“Hey there, your Move Ride is here. Hop in and enjoy your ride,” a text message from Volkswagen Rwanda drops into Innocent Karenzi’s Samsung Smartphone.
He had requested for a ride by “Move” – one of Volkswagen Rwanda services.
The service is IT-based, where customers request for any of the three types of vehicles assembled in Rwanda using a ‘Move App’.
The “Move” service is part of the automaker’s $20 million assembly plant in Rwanda which released its first fleet of cars last year.
The App works on iOS and Android Smartphones, which operates similarly to popular international taxi hailing platforms which use the Global Positioning System (GPS).
Through the system, Karenzi had tracked a Volkswagen Polo car to pick him from his home area in Kimisagara, Nyarugenge district to Kimironko in Gasabo district in the capital Kigali.
What first struck Karenzi, however, was strange prices on three vehicles used in the service.
Normally, three cars; Teramont, Passat and Polo are displayed once a customer opens the App.
Different prices also display depending on the type of the car you are hiring.
Once you choose any of the cars among the three, your location and destination, the App displays prices and payment method. You then click and ‘Request a ride’.
Polo is the cheapest in terms of pricing, followed by Passat and Teramont – which is a SUV (Sport Utility Vehicle).
But on the face of the App, Karenzi was shocked to read that the price for Polo (Rwf10,750) was bigger than that of Passat (Rwf10,150) for the same destination.
“This was strange. I hadn’t experienced it before,” he told KT Press.
“Since I had already requested for a car, I decided to use it, despite the inflated price,” he added.
More surprises emerged. Karenzi, after several hours in Kimironko, time to return home with a similar Move ride arrived. He requested and a Move car arrived in minutes.
On arrival to the same destination, the price still surpassed what he had paid on the first ride.
“Your bill is 11,800 with trip ref #A8YKPO. Help us give you the best experience by giving us feedback at https://goo.gl/forms/FBrqLp4ZQfnBHLbr1 . Thanks!,” a Volkswagen’s Move ride department sent a text message to a now angry Karenzi.
“To more surprise, the initial price i paid to the same destination increased by Rwf1000. This was shocking. I had to ask the driver who said he wasn’t aware what is behind this unstable pricing.”
The experience prompted Karenzi to write an email to Volkswagen Rwanda’s Move ride department to inquire why he was unbearably charged.
“I never got any response,” he told KT Press.
Karenzi’s bad experience with the service had been raised by many other customers – prompting them to storm the company’s Twitter account to lodge their complaints.
Officials from Volkswagen Rwanda told KT Press that the issue was discovered three days ago, and company team had kicked off investigations.
The pressure from customers later pushed the company to apologise – promising those that were overcharged to be reimbursed.
“Dear customers all your complaints have been well received and an investigation has started,”Volkswagen Rwanda said on its Twitter account.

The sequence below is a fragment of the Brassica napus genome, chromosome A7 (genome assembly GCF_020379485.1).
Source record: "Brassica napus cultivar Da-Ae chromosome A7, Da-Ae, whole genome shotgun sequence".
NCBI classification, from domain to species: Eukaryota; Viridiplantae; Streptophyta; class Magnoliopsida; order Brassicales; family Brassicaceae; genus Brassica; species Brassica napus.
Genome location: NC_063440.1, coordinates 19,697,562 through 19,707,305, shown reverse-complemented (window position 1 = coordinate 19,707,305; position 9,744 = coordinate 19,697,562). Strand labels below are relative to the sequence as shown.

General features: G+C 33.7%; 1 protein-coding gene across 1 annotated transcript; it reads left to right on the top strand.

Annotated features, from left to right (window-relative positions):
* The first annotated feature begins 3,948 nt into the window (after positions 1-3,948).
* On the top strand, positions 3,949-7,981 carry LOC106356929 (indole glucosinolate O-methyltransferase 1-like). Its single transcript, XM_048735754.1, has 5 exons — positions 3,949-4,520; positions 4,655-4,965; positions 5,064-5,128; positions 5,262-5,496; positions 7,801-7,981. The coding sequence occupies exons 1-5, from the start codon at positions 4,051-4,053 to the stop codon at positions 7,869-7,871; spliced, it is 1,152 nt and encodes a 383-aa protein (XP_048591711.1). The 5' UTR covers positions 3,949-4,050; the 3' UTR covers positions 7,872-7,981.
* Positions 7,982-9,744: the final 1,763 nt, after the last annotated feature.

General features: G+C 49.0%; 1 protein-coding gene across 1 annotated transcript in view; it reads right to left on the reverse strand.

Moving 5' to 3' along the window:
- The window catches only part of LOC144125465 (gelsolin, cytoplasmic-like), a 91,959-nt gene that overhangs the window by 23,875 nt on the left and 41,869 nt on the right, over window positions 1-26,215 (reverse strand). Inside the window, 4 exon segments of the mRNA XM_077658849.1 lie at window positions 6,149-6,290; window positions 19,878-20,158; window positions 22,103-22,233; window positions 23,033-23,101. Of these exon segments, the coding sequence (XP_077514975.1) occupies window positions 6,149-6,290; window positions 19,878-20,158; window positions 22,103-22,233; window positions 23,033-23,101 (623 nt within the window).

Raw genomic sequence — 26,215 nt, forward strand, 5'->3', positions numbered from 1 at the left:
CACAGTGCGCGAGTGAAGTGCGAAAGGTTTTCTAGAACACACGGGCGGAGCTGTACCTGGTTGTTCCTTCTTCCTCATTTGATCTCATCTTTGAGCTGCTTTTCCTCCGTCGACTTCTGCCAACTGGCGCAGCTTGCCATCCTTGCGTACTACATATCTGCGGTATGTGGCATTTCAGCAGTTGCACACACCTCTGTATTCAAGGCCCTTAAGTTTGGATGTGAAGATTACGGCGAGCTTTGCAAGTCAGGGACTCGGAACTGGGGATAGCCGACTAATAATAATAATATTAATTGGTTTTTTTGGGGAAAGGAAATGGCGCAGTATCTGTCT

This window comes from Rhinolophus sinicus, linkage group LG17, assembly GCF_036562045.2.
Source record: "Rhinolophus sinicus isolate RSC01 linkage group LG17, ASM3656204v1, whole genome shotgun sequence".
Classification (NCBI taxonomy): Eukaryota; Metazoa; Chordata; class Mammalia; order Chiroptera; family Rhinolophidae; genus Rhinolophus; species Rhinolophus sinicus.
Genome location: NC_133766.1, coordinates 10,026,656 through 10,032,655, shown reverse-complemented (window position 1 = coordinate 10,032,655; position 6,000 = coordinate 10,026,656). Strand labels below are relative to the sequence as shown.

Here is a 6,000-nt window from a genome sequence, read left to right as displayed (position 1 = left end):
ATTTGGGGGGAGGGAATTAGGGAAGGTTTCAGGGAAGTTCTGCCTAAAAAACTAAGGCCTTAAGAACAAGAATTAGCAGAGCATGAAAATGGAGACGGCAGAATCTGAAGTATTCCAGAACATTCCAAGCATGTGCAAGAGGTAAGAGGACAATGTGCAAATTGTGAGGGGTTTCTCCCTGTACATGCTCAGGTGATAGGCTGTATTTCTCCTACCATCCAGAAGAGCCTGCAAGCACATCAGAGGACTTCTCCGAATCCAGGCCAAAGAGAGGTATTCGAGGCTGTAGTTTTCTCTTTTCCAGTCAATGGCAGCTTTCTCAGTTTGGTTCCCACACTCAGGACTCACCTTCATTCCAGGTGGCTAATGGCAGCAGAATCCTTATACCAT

“All customers with billing issues will be contacted and reimbursed. Sincere apologies from the Move Team.
Keep moving with us,” the statement added.
In June last year, Rwanda became the second country to test the new Volkswagen vehicle mobility monitoring technology which will ensure security and access to the vehicles as the company plans to launch public car sharing component.
But customers using the current ‘Move’ service are yet to be satisfactorily served, with many complaining over unavailability of cars especially during weekends.
Company officials who spoke to KT Press admitted the service has been hit with growing demand compared to available cars.
Currently, there are fifty (50) driven cars in two shifts across the streets of the capital Kigali, against a growing demand of over 20,000 users of the App, according to Volkswagen officials.
Volkswagen Rwanda offered a tender to Ngali Holdings – a local company involved in transport, to provide best drivers for the Move services.
Move service users have recently start paised professionalism that characterise these drivers, while other reported poor services.
According to Volkswagen Rwanda officials, atleast 90% of the deed back from customers is positive.
Electric cars to be unveiled
In a move to get rid of gas-powered vehicles, an official at Volkswagen Rwanda told KT Press that the carmaker will, before end of this year, unveil 50 electric cars in its ride-hailing business – making Rwanda the first African country to use the cars.
Since the 1950s, the German automaker has assembled cars in South Africa, and later in Nigeria and Kenya.
The carmaker’s interest in Africa and Rwanda in particular, brings competition to other auto companies including Toyota, Hundai, Nissan and Mercedes Benz, which set foot into the Rwandan market through legal representatives.
In Rwanda, Volkswagen set up a $20 million assembly plant with a capacity to produce up to 5,000 vehicles a year and create about 1,000 jobs.
In June last year, President Paul Kagame officially tested the first Volkswagen car assembled in Rwanda – noting that ” the assembling signifies Rwanda and Africa got what they deserve brand new instead of second hand.”